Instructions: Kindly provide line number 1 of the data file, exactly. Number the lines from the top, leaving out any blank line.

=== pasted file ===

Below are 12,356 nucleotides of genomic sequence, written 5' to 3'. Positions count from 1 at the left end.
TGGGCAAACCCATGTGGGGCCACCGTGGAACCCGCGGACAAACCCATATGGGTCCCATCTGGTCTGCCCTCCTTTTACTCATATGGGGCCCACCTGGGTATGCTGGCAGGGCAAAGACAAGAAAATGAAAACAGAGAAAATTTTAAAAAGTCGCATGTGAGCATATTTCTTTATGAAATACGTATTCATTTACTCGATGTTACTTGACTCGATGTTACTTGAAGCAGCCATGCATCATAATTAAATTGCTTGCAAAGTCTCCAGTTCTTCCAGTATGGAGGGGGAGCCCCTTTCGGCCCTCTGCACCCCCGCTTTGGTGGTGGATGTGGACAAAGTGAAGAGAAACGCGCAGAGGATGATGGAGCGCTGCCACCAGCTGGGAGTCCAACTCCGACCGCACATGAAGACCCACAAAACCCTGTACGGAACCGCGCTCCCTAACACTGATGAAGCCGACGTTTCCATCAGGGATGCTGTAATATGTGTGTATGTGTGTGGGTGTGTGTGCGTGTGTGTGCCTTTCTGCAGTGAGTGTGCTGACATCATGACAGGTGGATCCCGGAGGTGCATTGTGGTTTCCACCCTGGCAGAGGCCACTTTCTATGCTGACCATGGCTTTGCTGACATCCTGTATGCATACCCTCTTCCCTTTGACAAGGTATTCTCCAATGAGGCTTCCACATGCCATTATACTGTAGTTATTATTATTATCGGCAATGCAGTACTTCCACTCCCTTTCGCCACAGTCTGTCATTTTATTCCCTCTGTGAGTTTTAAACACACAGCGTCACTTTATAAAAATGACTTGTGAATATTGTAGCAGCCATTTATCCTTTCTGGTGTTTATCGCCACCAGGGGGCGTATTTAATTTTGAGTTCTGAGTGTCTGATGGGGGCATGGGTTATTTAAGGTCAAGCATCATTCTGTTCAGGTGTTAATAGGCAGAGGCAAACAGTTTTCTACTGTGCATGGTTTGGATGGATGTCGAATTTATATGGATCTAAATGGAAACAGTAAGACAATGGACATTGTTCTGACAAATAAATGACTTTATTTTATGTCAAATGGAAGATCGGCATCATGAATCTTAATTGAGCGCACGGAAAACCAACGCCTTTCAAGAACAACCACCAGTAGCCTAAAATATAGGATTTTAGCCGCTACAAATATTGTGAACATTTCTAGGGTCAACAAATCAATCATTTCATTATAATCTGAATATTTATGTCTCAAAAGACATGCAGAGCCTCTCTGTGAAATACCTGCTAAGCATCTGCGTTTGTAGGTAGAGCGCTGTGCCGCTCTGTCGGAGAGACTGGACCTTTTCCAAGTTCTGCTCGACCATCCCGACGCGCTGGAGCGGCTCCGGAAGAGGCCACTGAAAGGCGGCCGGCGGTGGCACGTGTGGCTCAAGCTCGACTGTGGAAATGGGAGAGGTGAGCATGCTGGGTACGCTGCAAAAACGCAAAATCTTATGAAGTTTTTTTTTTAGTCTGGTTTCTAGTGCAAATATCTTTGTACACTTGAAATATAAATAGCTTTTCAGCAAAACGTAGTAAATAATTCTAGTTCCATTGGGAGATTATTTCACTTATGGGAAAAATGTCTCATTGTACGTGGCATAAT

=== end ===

Below are 12,356 nucleotides of genomic sequence, written 5' to 3'. Positions count from 1 at the left end.